Mr. Jefferson freed a number of his servants in his will ... He freed one girl some years before he died, and there was a great deal of talk about it. She was nearly as white as anybody and very beautiful. People said he freed her because she was his own daughter. She was not his daughter; she was __________'s daughter. I know that. I have seen him come out of her mother's room many a morning when I went up to Monticello very early. (According to Turner, "This was not the only name deleted in the original Pierson book in 1862.... Pierson sought to justify these deletions by explaining that he did 'not like to publish facts that would give pain to any that might now be living.'")[6]

Bacon wrote,

When she was nearly grown, by Mr. Jefferson's direction I paid her stage fare to Philadelphia and gave her fifty dollars. I have never seen her since and don't know what became of her. From the time she was large enough, she always worked in the cotton factory. She never did any hard work.[7]

Jefferson indirectly and directly freed all four of the Hemings children when they reached the age of 21: Beverley and Harriet were allowed to escape in 1822; the last two sons, Madison and Eston, were freed in his will of 1826. They were the only slave family from Monticello whose members all achieved freedom.[4] Jefferson's daughter Martha gave Sally Hemings "her time" after his death; this enabled her to leave Monticello and live freely with her last two sons in Charlottesville for the last decade of her life.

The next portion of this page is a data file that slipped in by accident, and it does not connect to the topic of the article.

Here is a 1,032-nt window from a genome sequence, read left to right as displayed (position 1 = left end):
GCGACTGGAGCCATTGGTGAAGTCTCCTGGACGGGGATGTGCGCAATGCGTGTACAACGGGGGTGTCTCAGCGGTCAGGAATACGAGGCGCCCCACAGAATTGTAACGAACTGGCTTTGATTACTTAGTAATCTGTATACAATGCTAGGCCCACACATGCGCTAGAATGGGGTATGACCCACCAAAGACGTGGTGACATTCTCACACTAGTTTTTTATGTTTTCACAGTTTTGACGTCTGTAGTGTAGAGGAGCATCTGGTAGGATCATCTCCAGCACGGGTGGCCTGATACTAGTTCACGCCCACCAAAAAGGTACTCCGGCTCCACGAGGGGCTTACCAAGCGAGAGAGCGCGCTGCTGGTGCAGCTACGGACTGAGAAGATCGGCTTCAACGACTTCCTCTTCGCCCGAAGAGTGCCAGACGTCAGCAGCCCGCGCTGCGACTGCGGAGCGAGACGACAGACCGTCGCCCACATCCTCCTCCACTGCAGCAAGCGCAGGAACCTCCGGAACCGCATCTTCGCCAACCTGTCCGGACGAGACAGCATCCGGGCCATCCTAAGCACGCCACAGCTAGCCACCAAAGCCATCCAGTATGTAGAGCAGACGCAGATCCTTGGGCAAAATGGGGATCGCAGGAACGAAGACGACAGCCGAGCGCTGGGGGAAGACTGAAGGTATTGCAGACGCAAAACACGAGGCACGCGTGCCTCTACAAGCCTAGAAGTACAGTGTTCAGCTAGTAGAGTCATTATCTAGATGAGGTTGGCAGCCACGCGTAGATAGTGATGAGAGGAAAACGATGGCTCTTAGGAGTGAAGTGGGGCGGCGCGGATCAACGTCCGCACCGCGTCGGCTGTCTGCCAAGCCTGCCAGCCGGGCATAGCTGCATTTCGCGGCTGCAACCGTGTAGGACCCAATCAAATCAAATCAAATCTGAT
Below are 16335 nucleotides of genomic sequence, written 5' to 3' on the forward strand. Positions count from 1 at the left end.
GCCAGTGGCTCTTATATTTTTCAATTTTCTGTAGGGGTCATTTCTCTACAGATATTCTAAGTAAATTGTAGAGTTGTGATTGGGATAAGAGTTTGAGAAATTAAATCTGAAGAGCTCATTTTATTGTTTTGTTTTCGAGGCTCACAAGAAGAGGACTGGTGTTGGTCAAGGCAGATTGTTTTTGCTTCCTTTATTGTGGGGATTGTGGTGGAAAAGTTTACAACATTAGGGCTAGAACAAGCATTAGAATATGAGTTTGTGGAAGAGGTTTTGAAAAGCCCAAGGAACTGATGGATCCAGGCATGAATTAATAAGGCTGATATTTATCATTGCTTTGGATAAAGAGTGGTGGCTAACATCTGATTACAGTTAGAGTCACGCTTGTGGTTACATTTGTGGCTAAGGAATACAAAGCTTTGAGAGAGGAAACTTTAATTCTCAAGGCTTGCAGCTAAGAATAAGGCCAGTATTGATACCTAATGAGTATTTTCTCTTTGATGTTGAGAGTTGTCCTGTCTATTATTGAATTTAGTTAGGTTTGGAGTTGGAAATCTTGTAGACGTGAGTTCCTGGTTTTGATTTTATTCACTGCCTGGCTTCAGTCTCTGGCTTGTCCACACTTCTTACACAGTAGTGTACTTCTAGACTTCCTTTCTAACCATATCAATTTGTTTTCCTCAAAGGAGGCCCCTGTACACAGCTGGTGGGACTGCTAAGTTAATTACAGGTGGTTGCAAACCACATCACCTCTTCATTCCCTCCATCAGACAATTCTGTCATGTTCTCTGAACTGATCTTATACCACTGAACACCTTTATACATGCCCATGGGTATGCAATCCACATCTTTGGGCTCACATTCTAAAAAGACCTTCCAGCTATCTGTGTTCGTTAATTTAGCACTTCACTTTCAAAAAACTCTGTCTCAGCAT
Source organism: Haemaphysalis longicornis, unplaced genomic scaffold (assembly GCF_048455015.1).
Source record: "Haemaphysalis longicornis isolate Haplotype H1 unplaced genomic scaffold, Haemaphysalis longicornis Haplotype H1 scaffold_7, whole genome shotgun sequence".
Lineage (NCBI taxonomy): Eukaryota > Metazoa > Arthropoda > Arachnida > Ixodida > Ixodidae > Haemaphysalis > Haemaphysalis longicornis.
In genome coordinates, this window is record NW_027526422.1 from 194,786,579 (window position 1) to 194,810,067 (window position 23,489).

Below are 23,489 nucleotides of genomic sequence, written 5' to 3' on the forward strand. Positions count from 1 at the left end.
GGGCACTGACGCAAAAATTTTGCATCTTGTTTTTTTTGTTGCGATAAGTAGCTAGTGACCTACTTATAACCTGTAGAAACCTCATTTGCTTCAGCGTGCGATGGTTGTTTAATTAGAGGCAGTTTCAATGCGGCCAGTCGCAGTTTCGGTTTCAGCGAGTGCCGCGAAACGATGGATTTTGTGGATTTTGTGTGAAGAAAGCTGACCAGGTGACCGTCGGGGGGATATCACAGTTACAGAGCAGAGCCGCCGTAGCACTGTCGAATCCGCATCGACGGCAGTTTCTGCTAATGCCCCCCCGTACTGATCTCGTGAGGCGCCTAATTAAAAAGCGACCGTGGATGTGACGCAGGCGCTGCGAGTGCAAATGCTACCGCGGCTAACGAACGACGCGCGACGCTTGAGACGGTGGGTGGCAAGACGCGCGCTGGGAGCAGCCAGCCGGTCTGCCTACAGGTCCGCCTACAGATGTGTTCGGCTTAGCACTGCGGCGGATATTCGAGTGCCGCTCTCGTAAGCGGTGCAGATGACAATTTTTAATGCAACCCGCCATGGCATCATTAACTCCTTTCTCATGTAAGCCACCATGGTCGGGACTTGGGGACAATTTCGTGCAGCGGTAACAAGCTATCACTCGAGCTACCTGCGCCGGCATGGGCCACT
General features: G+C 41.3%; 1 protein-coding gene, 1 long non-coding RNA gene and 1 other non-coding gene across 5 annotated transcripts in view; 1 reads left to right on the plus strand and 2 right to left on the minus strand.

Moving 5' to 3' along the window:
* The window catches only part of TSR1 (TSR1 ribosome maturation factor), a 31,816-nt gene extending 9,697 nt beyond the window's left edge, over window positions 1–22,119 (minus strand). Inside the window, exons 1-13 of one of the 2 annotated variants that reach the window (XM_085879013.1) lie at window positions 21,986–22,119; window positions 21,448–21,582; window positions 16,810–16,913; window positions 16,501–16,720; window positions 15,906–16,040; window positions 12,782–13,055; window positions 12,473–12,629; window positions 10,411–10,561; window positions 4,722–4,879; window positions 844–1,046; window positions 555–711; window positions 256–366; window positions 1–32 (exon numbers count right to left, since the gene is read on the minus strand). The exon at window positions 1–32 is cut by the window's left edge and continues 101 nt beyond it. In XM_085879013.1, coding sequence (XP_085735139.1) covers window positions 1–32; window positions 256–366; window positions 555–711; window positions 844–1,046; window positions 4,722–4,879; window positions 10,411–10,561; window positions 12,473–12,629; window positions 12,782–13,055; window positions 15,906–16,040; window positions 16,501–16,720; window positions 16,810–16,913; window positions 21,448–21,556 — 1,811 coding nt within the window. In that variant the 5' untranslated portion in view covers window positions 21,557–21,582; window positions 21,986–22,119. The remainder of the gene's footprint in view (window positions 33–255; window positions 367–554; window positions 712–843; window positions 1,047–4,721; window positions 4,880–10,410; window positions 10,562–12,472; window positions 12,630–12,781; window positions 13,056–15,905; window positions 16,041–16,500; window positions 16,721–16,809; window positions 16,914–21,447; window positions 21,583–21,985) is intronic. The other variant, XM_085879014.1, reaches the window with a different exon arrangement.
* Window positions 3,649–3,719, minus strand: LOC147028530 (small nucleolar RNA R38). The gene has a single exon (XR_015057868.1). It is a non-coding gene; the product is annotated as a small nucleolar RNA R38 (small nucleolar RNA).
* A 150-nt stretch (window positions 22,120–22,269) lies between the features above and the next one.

In 1794, Jefferson allowed Robert Hemings, one of Sally's brothers, to buy his freedom; in 1796 he freed James Hemings after requiring him to train his replacement chef for three years. He freed another of Sally's brothers and two of her nephews in his will of 1826; they had each served him for decades.[4]

Ancestry of Harriet Hemings; her great-grandmother Susanna was black, all her other great-grandparents were white.

Life after Monticello

In 1873, Harriet's brother Madison Hemings described his siblings and their life at Monticello and afterward, claiming Thomas Jefferson and Sally Hemings as their parents. He said that Jefferson had promised Hemings when she became his concubine that he would free all her children. His interview was published as a memoir in the Pike County (Ohio) Republican.